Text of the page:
Story: Ngā pakanga ki tāwāhi – Māori and overseas wars

American officer and Tainui kuia, Ngāruawāhia, 1943

American officer and Tainui kuia, Ngāruawāhia, 1943

A United States naval officer enjoys hāngī food with a Tainui kuia (female elder) at Ngāruawāhia in February or March 1943. Ngāruawāhia was the headquarters of the Kīngitanga, the Māori King movement, which, under the leadership of Te Puea Hērangi, continued to oppose involvement in overseas wars. They were, however, very active in home service, fundraising, food production and caring for the sick and wounded. American servicemen arrived in New Zealand from June 1942 and were welcomed at Ngāruawāhia on a number of occasions. During the time American forces were stationed in New Zealand a number of violent incidents arose due to tensions – sometimes racially based – between American servicemen and Māori, but there were also many instances of hospitality and mutual friendship.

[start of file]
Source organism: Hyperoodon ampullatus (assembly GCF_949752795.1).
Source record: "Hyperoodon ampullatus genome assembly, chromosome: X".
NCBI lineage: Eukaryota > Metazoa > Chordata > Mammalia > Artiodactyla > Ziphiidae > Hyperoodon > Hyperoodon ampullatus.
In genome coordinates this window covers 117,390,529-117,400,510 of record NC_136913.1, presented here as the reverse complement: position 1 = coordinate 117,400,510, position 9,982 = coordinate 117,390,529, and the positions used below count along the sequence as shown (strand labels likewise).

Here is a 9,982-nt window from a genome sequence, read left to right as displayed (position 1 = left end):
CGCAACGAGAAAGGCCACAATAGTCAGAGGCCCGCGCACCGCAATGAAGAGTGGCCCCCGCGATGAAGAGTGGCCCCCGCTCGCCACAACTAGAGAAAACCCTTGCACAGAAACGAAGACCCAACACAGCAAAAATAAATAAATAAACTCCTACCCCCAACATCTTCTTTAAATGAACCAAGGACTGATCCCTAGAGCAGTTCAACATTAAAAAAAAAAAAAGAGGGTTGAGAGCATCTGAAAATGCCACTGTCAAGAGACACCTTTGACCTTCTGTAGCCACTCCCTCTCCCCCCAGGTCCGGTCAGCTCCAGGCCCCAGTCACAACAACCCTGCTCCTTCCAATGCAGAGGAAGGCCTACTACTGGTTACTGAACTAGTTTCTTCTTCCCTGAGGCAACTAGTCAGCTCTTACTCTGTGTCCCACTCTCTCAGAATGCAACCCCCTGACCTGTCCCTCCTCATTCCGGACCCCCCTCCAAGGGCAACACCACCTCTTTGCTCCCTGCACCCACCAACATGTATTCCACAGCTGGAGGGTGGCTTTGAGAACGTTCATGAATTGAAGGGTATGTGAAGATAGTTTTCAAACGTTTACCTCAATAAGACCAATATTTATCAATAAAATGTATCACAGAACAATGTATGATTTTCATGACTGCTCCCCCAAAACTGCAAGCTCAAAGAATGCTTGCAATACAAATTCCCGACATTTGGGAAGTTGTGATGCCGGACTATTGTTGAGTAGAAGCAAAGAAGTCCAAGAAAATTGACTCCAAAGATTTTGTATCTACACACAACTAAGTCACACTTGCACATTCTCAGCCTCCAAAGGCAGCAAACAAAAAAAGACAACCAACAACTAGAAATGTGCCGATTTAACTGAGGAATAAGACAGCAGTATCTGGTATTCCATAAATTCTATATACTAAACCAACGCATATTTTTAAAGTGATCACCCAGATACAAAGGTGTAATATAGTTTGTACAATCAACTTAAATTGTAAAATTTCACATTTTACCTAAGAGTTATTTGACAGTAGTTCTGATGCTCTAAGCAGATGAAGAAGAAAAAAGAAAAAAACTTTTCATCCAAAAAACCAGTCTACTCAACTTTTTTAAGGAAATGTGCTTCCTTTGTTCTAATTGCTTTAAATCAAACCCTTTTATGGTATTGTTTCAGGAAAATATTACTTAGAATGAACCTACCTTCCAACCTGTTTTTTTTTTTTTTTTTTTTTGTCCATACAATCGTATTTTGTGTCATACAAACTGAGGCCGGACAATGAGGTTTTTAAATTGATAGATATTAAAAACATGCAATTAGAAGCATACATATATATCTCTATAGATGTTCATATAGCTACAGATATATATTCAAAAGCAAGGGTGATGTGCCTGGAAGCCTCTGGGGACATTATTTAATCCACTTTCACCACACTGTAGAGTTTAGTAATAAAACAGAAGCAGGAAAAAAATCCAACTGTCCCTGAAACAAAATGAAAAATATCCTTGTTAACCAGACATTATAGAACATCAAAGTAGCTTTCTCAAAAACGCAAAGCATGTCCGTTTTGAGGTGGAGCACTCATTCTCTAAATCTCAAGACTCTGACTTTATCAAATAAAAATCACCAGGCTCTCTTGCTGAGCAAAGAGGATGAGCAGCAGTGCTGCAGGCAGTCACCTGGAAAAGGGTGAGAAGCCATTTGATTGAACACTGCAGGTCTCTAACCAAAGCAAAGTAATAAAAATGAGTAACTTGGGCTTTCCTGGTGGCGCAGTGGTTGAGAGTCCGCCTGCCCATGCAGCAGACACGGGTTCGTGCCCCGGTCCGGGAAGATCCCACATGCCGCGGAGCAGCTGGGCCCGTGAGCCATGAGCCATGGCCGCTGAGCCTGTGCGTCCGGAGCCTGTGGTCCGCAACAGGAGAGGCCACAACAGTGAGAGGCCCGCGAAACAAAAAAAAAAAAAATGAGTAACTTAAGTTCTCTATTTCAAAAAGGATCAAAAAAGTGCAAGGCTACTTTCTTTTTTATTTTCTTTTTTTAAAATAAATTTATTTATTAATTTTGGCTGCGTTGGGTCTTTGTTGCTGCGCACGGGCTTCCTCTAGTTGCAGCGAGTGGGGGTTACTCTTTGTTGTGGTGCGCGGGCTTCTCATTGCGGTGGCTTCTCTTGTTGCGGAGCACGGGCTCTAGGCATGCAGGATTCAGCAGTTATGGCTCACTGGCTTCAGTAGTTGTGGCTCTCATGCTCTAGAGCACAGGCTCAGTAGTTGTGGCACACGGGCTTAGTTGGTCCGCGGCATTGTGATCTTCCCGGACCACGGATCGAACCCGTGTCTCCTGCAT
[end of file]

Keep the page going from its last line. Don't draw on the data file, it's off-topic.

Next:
Using this item

Alexander Turnbull Library, New Zealand Free Lance Collection (PAColl-0785)
Reference: 1/2-016022-C
Photograph by William Hall Raine

Permission of the Alexander Turnbull Library, National Library of New Zealand, Te Puna Mātauranga o Aotearoa, must be obtained before any re-use of this image.

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How to cite this page:

Monty Soutar, 'Ngā pakanga ki tāwāhi – Māori and overseas wars - Second World War: the Māori war effort', Te Ara - the Encyclopedia of New Zealand, (accessed 30 June 2022)

Story by Monty Soutar, published 20 Jun 2012, updated 1 May 2016